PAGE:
I just got back from a visit to our partners at Business Insider India, based in New Delhi.
It was my first time visiting the country. I’ve been to a lot of other places in Asia and around the world, but India was somehow completely new.
Here’s some of what I learned when I was there…
Parts of India are really modern, with everything you'd see in the United States. There are futuristic malls like Cyber City in Gurgaon, a suburb of Delhi where a lot of multinationals have their headquarters.
Signs all over the place advertise classes where you can get your tech skills up to date. Tech jobs are highly desired and pay a lot, just like in the U.S.
People are even obsessed with the Oscars, just like at home. Here was the Business Insider India team gathered around the TV watching Leo DiCaprio's acceptance speech.
But most of India is not modern at all. Cows really do roam the streets, especially when you get out of the bigger cities and into places like Agra, the city where the Taj Mahal is located.
India is filled with amazing music. This was a local Sufi rock band called Faridkot. Sort of a more complicated Pearl Jam vibe, but with a great singer.
And this small band was marching down the middle of a crowded street outside the main market in Agra. Why? No idea.
The restaurants in Delhi rival any major city in the world. I ate mostly Indian dishes, and they were better than the best I've had outside India. This chicken Tikka at Farzi cafe was a highlight.
The interior of this restaurant, Sodabottleopenerwala, wouldn't have looked out of place in New York. It served Bombay-style food.
My favourite meal was at a place called The Toddy Shop. Toddy is a kind of alcoholic drink served in Kerala state in southern India. This restaurant didn't actually serve toddy, but the food was Kerala style.
It's hidden away in a nightclub area in Delhi called Hauz Khas village, which was built on the ruins of an ancient village.
The meal at Toddy Shop was so good I ate most of it before remembering to take a picture. That's a spicy beef dish in the front, Goan fish curry in the middle, and bread. Amazing. Go there.
And this is real Tandoori chicken. It's not pink like at most places in the US! That's food colouring, and only the sub-par places use it.
We're paying way too much for phone service. I wanted to avoid AT&T's egregious overseas charges, so I bought a SIM card at the airport. It cost $20 and got me one month of voice plus 2GB of data. One of my contacts in the country pays about $12 a month for unlimited data. But there was just one problem....
Rookie move: Don't bring a locked iPhone overseas. When I tried to put the SIM into my AT&T iPhone, it refused to activate.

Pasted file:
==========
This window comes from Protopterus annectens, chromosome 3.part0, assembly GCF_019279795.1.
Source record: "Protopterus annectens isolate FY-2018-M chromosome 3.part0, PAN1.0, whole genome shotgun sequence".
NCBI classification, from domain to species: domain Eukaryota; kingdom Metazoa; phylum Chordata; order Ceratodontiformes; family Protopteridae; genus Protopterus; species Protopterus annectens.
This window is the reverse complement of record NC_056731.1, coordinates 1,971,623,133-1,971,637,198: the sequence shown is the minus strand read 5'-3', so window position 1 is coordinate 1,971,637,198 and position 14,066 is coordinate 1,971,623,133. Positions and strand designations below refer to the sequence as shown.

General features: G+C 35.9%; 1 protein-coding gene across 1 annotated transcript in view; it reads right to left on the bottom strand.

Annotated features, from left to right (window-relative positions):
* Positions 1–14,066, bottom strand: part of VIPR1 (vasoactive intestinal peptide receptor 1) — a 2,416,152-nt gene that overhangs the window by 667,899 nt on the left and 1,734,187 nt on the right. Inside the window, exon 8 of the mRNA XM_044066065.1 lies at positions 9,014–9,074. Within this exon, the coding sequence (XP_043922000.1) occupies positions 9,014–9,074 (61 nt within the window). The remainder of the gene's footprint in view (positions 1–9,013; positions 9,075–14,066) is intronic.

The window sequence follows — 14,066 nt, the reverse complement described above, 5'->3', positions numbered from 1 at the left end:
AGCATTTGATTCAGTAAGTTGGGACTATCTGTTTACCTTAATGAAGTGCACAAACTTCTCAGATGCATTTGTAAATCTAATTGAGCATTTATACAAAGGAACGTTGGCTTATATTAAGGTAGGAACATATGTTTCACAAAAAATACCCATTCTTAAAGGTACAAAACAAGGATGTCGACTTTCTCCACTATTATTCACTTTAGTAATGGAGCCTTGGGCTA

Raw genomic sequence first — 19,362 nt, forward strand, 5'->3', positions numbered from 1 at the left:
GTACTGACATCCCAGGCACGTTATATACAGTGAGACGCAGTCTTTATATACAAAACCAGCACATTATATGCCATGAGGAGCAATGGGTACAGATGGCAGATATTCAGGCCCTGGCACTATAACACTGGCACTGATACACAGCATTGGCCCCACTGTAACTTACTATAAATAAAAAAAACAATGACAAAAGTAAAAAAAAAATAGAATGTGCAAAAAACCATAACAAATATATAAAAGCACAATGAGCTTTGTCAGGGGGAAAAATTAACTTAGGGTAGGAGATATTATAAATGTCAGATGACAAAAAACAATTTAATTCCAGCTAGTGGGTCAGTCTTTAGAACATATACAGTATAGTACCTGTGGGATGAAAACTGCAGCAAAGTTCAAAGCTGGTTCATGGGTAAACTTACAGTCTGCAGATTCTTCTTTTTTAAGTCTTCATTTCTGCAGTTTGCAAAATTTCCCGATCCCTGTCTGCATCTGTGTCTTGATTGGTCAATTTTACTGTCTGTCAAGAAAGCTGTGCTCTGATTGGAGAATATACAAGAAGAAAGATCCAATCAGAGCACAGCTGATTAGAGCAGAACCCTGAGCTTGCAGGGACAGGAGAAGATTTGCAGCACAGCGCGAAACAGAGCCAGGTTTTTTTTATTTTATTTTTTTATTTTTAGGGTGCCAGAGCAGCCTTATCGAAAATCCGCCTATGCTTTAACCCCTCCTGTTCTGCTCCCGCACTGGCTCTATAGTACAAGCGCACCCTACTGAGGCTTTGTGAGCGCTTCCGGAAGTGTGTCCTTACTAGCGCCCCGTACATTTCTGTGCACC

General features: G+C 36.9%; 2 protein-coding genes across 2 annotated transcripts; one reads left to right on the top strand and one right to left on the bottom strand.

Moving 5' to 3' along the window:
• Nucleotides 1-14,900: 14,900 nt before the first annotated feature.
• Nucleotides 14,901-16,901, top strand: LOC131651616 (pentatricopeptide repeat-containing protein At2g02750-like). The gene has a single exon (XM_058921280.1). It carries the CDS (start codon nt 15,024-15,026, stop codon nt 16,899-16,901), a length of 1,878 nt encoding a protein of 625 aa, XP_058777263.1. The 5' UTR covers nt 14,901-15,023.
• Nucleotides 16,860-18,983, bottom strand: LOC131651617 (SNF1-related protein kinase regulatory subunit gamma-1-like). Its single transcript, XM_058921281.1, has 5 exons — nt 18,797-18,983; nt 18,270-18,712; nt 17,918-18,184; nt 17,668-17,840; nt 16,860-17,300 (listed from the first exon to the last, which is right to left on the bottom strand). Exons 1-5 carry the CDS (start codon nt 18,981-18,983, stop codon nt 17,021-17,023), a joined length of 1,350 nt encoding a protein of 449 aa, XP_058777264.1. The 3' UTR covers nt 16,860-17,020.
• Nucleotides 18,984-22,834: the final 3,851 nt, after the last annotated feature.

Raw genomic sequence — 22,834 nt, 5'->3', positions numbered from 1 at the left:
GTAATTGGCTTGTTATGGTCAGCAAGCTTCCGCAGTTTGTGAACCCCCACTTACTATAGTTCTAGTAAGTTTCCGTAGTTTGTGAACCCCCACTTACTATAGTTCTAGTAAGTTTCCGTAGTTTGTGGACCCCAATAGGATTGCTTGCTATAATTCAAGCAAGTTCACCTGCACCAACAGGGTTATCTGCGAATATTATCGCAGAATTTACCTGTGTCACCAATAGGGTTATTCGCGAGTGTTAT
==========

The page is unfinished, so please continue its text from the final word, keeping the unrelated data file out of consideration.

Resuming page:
I ended up using this borrowed phone from LeTV, the 'Netflix of China.' It was fast, had all the apps and features I needed, and it costs only about $100. I'd buy one in a heartbeat if they were available in the US. The only drawback was the camera, which wasn't as good as the iPhone's. I ended up taking nearly all these pictures on my (otherwise useless) iPhone 6S.
In India, the air pollution is really bad. The WHO recently named Delhi the most polluted city in the world, and it's clear why. This picture has no filter on it. That's what the sky looks like during the day.
Part of the problem is millions of cars with minimal emissions controls. Traffic is awful and cars can be stuck for hours, just throwing out exhaust. Vendors and beggars take advantage of the traffic jams by moving between cars.
My first view of the Taj Mahal was from Agra Fort, a couple miles away. It was barely visible. (Agra is the 19th most polluted city in the world, the WHO says.)
The Taj Mahal does not disappoint. You've seen it a million times in pictures, but unlike, say, the Statue of Liberty (sorry New Yorkers, you know it's true) or Mount Rushmore, it's actually more impressive in person.
The line to get in is a little brutal, but if you're a foreigner you have a special faster line. (You also pay more for your ticket -- about $12.)
The entire surface is covered with carvings made from semi-precious gemstones. It's perfectly symmetrical on every single side.
The four minarets are equally beautiful. They all lean slightly away from the main building so in case there's an earthquake, they fall away from it.
There's also a lot of great lore around the Taj. The king who built it, Shah Jahan, built it for his dead queen. He was supposedly going to build an symmetrical black one across the river for himself. This is the foundation site.
But, the story goes, before he could start on the mirror-image Taj, his son overthrew him in a coup and imprisoned him in this part of the Agra Fort. The room was constructed so that if you put a mirror on any wall, you can't help but see the Taj Mahal.
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